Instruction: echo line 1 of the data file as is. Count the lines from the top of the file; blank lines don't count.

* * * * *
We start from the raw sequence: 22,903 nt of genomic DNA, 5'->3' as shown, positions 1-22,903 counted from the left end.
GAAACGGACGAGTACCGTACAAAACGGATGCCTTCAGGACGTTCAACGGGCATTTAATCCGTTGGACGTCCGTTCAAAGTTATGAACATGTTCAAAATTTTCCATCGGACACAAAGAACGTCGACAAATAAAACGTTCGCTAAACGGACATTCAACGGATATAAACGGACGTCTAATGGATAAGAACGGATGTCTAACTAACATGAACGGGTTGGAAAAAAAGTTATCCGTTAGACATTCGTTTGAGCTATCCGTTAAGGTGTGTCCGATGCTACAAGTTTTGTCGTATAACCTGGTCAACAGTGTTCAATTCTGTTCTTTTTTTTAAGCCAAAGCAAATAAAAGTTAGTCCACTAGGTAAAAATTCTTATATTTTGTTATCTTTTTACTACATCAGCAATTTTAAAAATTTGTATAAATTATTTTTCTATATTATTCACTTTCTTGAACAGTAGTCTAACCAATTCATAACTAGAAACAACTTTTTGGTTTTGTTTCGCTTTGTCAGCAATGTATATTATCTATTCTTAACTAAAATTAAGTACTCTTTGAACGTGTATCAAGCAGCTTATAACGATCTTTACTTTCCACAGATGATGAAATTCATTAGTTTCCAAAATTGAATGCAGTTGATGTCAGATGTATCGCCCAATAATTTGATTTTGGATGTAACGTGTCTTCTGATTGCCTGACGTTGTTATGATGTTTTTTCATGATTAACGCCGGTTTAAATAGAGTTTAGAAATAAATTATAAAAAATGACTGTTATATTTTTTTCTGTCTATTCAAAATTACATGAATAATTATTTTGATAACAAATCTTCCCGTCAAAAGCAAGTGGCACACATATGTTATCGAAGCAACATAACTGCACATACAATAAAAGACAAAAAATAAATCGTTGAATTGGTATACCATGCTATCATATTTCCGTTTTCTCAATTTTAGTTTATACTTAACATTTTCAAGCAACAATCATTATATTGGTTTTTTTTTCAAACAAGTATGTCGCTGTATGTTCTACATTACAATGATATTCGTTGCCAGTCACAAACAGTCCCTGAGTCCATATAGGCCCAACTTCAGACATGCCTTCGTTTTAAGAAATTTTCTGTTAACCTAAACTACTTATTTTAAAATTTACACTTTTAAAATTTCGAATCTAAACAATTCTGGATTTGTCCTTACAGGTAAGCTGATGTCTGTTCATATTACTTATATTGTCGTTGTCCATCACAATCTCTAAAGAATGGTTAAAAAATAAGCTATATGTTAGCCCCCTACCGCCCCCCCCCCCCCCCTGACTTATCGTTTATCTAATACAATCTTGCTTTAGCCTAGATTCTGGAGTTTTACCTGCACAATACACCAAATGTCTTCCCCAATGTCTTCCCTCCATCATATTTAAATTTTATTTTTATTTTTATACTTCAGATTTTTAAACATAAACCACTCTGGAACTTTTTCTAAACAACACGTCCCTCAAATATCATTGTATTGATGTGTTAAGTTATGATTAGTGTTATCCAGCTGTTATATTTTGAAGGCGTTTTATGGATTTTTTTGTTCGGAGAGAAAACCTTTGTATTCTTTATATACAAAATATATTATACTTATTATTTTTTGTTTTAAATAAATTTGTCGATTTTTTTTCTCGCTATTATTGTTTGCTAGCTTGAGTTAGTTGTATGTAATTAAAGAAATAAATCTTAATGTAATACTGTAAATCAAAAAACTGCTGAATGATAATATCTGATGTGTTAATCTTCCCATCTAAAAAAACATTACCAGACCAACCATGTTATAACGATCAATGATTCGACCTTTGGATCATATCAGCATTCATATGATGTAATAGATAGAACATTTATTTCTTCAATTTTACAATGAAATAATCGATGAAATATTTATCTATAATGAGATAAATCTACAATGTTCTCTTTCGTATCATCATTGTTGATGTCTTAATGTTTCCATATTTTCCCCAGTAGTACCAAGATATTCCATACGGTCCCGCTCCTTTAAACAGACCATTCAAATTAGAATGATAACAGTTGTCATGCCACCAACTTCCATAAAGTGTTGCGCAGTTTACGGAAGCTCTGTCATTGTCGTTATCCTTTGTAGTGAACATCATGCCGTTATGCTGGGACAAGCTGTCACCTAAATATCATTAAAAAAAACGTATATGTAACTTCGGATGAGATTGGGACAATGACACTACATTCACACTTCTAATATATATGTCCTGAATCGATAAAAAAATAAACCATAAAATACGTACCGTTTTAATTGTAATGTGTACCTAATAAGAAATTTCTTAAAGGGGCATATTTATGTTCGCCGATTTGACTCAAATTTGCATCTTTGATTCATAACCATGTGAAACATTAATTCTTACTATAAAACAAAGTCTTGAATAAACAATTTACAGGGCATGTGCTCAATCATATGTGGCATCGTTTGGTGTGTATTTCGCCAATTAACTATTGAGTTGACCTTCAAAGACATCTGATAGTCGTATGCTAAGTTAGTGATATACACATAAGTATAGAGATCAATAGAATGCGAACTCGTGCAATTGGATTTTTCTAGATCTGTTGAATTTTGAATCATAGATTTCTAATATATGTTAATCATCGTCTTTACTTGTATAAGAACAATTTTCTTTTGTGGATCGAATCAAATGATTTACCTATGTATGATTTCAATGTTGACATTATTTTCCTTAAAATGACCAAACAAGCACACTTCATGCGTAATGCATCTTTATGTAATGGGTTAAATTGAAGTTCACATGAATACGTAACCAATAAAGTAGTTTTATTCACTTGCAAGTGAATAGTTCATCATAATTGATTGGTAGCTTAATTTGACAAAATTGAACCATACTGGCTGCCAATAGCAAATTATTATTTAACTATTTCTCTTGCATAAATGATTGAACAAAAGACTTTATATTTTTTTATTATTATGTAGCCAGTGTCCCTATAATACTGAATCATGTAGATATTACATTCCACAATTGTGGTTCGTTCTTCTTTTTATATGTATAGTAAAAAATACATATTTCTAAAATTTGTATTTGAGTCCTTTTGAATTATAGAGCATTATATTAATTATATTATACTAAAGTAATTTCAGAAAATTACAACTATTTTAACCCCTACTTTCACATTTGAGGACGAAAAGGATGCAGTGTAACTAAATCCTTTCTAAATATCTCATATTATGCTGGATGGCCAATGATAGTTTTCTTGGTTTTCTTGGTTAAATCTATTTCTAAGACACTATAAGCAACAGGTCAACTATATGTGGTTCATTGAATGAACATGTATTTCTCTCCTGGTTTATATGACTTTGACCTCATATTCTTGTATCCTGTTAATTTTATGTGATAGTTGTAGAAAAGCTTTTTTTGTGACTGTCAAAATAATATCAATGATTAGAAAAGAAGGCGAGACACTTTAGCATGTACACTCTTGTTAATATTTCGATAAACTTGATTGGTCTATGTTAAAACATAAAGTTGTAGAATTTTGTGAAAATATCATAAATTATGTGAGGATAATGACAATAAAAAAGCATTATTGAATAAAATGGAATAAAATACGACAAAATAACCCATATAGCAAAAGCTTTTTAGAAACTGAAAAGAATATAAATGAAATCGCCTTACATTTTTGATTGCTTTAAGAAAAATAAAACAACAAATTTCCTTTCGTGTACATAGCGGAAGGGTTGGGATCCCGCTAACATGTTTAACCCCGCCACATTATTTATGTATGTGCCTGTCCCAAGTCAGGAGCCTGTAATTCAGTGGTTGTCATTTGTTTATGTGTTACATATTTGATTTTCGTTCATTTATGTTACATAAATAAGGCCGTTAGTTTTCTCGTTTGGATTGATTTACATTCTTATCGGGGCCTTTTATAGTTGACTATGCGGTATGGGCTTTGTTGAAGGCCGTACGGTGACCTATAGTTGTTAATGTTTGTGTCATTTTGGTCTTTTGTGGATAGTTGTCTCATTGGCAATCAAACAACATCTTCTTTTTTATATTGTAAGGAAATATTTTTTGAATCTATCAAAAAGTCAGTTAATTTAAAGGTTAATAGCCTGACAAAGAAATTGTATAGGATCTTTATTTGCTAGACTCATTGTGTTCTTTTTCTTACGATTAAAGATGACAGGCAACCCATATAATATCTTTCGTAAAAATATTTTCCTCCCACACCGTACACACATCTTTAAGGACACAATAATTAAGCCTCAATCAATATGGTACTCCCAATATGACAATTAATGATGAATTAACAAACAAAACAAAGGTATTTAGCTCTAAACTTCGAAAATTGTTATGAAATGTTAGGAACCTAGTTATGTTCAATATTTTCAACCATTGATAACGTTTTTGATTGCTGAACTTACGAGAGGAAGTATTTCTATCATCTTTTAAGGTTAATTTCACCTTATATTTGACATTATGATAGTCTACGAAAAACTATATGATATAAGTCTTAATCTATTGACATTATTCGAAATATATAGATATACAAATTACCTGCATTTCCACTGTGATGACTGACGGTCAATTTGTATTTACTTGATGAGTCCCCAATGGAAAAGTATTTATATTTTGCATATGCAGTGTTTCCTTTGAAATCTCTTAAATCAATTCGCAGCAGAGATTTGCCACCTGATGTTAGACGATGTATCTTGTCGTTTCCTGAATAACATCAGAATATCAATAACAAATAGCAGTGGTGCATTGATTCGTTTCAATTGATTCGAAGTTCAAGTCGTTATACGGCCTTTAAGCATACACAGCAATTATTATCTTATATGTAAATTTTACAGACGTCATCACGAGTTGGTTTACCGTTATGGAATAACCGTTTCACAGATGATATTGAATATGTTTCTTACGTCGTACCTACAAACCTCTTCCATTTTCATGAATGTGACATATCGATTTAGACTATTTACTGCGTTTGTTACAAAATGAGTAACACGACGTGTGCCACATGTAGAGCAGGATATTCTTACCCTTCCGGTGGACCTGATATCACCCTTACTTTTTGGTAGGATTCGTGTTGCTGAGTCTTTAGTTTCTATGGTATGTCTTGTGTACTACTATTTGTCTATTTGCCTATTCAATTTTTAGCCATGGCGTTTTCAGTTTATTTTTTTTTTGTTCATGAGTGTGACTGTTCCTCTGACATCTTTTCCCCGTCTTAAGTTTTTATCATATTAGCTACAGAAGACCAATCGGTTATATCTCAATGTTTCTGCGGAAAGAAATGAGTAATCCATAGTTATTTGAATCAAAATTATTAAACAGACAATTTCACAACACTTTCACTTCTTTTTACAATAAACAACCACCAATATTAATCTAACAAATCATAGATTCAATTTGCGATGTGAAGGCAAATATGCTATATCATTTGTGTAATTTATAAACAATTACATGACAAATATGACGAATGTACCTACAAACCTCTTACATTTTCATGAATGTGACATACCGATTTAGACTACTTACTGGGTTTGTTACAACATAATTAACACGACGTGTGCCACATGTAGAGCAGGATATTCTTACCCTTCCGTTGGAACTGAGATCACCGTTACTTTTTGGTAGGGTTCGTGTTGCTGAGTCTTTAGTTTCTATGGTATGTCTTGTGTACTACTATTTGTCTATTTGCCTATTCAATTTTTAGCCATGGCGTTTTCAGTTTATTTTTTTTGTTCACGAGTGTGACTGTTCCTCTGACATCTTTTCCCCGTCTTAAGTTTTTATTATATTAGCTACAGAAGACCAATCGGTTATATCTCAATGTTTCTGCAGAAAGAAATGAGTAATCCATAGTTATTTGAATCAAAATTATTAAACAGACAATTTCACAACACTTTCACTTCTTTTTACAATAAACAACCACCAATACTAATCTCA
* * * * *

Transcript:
We start from the raw sequence: 22,903 nt of genomic DNA, 5'->3' as shown, positions 1-22,903 counted from the left end.